The Mortgage Bankers Association report that mortgage applications rose over the previous week by 0.1 percent. More borrowers showed a willingness to take than the week ending April 27, 2012. The volume of mortgage refinance requests declined 0.7 percent from the prior week. Refinancing application dropped to 72.6 of mortgage activates as compared to 73.4 percent. Consumer loan and mortgage information statistics from MortgageRefinance.com reports the nationwide average for a 30-year fixed rate mortgage at 3.97 percent.
The average 15-year mortgage rate was 3.04%, down from the record of 3.11% set four weeks ago.
Debt-to-Income Ratio Up for Bottom 95 Percent
The inability of many American to buy a home has become even more pronounce after the last financial crisis and millions of U.S. homeowners of Americans having lost their homes to foreclosure. In the last 20 years, while the people at the upper 5 percent of the income bracket continue to accumulate wealth, the other 95 percent of people have watched their debt burdens increase.
According to a study by two International Monetary Fund economists, in 1986, the top 5 percent of U.S. households had 76 cents of debt for every dollar earned. By 2007, the debt-to-income ratio dropped to 64 cents. Conversely, households in the bottom 95 percent, with wage and capital gains incomes of $167,000 and below, took on an average debt of 62 cent for each dollar of income.
By 2007, the ratio of debt for this group climbed to $1.48 for each $1 of earnings. More people relied on debt to finance their lifestyles. This pattern of income –debt disparity has continued through today.
Since 1983, the top 5 percent of the wealthiest Americans have watch their total share of income grow to 34 percent of total income in 2007 – excluding capital gains. The figure was just 22 percent in 1983. Co-author of the research report, Michael Kumbof, said that the rich invested the money back into the economy by making funds in the form of credit available of the 95 percent.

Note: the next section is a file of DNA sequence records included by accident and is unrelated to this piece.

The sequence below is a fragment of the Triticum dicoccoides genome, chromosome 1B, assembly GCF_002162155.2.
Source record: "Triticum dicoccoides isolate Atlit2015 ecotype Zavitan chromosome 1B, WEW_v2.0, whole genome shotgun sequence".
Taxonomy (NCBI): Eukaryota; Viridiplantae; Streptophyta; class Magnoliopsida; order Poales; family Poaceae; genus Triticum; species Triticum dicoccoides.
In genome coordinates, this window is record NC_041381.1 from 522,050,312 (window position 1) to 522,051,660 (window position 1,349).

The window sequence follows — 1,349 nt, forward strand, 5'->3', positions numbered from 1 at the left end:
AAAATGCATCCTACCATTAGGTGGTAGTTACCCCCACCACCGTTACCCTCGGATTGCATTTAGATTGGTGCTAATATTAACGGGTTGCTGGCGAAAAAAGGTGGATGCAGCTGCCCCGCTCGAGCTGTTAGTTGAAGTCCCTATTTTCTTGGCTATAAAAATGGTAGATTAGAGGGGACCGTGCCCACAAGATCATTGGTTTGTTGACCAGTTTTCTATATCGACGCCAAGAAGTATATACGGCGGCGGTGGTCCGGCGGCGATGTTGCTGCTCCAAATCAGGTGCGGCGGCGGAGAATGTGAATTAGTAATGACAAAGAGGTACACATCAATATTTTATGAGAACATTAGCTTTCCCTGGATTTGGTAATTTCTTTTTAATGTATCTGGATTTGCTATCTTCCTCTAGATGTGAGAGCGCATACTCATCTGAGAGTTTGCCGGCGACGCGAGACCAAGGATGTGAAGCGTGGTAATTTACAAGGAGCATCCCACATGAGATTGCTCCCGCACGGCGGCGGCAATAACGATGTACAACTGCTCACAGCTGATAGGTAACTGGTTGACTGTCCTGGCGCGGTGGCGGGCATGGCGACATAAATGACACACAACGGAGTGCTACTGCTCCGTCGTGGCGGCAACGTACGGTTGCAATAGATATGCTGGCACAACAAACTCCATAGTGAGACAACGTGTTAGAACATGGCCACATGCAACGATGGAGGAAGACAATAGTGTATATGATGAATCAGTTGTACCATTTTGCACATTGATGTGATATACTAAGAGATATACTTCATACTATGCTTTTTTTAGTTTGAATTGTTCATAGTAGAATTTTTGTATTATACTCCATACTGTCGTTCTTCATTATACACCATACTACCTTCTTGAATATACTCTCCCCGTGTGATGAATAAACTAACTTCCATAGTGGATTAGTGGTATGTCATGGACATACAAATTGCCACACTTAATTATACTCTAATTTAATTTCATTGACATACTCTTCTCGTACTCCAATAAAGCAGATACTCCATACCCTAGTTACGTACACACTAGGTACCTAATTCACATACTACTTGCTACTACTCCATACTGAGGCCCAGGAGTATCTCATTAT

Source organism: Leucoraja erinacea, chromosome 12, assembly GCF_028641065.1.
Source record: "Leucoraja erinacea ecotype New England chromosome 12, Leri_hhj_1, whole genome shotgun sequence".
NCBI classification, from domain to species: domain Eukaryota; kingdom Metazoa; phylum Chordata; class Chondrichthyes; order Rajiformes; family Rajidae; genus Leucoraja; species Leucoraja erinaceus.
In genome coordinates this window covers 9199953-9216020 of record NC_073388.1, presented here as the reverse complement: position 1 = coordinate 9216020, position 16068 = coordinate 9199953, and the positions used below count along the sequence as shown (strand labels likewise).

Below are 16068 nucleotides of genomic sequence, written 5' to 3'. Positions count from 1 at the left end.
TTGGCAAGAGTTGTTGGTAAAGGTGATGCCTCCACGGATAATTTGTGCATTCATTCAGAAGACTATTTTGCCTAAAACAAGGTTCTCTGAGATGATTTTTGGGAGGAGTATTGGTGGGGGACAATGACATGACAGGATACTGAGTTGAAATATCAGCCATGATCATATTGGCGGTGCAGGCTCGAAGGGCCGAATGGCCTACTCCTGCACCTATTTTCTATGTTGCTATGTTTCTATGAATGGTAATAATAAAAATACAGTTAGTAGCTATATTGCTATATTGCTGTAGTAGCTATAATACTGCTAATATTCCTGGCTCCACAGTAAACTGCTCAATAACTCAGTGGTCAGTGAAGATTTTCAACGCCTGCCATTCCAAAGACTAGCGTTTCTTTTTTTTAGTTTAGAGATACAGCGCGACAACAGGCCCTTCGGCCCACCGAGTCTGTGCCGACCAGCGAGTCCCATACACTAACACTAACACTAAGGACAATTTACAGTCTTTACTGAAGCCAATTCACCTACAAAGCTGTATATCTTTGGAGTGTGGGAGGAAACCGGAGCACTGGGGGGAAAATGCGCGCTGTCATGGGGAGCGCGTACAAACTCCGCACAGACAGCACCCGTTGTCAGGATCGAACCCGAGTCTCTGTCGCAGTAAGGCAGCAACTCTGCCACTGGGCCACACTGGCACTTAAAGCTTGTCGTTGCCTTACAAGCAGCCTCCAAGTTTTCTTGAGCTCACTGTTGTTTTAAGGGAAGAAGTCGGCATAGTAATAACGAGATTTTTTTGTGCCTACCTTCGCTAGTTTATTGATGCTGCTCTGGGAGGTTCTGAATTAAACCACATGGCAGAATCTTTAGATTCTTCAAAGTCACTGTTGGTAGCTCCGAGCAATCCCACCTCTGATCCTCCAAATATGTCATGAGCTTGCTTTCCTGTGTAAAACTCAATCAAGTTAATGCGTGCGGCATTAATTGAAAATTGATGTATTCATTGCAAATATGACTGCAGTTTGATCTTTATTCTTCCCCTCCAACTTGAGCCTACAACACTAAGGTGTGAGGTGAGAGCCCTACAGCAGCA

Former Labor Department secretary for the Clinton administration, Robert Reich, said as household income declined, more people use debt to keep themselves going and “purchase what they needed.” With credit easier to obtain, these households expand credit card balance, took out home equity loans and finance more automobile purchases.
In 2010, the average person in the U.S. had a debt of $7,800. Revolving debt (credit cards) make up 33 percent of debts. Mortgages, car loans and student loans make up the other 67 percent. In 2010, between 2 to 2.5 million individuals sought help from debt consolidation firms or credit counselors to avoid filing bankruptcy.
Kumbof said the only two times such a significant increase in income and debt inequality occurred – in the 1920s and 2008-- the nation spiraled into a financial crisis. Furthermore, although many Americans have rid themselves of debt since 2008, it has primarily occurred through bankruptcy or foreclosure.